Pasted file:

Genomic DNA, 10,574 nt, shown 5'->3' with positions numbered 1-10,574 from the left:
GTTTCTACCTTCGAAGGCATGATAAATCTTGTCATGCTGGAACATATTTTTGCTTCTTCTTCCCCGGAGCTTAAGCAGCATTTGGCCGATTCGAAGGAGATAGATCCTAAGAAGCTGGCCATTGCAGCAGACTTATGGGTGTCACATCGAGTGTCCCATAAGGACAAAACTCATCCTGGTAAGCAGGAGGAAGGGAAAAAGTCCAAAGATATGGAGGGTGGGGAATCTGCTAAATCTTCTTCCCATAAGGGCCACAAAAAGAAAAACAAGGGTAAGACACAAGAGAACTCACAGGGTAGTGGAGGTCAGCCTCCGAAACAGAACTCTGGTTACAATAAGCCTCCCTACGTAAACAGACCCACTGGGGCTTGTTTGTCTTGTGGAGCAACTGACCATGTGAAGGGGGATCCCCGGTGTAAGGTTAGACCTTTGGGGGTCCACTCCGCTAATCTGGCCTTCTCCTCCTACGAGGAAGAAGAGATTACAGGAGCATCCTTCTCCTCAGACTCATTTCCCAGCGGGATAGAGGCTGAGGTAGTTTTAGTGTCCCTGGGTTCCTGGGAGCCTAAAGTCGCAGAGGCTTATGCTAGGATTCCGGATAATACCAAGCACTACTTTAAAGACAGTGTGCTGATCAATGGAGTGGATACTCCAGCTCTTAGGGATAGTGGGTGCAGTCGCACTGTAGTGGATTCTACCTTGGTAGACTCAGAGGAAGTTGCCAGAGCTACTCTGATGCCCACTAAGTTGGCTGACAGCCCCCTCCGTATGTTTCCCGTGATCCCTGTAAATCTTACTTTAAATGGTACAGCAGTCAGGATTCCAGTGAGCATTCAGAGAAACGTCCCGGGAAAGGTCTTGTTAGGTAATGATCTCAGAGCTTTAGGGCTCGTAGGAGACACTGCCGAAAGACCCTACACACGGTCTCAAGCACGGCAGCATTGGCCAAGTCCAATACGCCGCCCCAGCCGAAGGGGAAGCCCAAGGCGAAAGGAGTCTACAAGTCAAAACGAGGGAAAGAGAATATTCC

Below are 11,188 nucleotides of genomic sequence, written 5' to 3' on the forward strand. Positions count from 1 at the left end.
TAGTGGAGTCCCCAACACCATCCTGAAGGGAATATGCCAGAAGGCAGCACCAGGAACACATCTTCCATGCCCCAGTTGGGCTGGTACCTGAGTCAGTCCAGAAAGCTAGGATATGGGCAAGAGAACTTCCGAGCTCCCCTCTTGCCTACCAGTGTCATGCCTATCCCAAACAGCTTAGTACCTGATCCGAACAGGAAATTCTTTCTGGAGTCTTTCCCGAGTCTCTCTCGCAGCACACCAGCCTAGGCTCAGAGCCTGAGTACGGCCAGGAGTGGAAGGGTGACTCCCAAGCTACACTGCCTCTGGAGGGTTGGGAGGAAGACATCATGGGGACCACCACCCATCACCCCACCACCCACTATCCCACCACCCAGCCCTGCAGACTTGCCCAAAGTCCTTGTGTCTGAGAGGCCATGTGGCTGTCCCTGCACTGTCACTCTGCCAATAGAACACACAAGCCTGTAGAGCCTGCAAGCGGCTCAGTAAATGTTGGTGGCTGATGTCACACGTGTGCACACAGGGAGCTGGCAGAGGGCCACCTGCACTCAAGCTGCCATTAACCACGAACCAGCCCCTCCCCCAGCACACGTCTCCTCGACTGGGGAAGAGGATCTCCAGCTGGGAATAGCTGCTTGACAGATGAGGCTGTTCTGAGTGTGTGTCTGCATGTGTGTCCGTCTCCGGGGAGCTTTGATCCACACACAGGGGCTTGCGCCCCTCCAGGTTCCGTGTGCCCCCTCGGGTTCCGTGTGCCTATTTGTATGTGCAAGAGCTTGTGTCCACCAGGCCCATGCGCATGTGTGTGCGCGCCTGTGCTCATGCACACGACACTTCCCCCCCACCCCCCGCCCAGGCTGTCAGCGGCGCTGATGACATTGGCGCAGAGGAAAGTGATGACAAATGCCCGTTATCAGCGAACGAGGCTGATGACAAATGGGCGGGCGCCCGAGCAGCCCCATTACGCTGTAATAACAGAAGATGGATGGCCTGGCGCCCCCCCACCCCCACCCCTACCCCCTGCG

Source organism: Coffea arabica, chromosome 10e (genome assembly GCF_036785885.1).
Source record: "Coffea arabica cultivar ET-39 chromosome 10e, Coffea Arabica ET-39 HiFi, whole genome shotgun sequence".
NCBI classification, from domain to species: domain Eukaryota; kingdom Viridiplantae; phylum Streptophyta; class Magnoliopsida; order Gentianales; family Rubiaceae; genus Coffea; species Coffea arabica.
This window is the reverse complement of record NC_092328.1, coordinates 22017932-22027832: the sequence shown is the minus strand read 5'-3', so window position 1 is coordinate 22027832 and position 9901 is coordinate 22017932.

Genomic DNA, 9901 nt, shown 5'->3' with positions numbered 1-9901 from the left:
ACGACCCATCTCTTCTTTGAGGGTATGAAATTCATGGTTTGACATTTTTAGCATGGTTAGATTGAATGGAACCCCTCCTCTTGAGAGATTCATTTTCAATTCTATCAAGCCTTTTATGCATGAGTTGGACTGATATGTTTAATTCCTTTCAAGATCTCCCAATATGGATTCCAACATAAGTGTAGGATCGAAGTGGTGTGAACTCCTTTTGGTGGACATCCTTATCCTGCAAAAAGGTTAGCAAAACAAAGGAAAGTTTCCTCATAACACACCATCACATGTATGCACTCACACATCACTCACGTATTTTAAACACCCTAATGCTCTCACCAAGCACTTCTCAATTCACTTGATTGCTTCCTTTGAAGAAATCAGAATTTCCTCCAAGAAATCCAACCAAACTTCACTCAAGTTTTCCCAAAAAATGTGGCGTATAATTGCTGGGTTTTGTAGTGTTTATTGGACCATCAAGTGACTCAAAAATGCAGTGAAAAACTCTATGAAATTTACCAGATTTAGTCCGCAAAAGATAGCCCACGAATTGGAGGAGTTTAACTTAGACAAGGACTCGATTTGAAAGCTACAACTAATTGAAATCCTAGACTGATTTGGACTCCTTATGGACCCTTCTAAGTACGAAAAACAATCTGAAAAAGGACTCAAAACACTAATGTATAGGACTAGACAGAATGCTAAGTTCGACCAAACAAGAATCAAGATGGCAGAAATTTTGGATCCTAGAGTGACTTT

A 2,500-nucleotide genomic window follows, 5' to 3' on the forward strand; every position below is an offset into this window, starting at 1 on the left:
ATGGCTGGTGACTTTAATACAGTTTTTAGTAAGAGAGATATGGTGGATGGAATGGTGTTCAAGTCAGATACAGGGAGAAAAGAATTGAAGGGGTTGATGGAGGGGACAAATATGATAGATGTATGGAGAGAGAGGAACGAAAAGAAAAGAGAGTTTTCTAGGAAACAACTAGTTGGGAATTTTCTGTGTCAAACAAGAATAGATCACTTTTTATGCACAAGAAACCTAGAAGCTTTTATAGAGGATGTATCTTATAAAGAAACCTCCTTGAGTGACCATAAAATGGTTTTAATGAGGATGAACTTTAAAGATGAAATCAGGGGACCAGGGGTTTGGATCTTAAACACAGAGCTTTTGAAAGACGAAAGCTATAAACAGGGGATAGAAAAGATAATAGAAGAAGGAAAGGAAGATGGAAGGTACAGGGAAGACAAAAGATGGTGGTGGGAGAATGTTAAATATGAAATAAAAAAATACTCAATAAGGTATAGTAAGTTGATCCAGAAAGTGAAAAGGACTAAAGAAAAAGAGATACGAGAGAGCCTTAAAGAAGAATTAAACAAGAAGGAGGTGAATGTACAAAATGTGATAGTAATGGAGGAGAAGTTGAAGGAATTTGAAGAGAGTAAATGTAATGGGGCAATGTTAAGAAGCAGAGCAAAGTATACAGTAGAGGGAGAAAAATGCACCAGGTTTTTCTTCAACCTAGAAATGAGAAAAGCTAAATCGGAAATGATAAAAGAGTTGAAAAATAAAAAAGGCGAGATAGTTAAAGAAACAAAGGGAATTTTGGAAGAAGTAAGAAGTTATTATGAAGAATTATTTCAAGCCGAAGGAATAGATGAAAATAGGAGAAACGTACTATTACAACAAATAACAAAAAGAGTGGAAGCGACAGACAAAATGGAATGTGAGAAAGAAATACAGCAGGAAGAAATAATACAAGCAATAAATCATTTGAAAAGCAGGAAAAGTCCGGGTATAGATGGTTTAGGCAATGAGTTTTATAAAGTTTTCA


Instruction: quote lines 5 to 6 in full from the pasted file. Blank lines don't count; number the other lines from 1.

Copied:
Source organism: Coffea arabica, chromosome 10e (genome assembly GCF_036785885.1).
Source record: "Coffea arabica cultivar ET-39 chromosome 10e, Coffea Arabica ET-39 HiFi, whole genome shotgun sequence".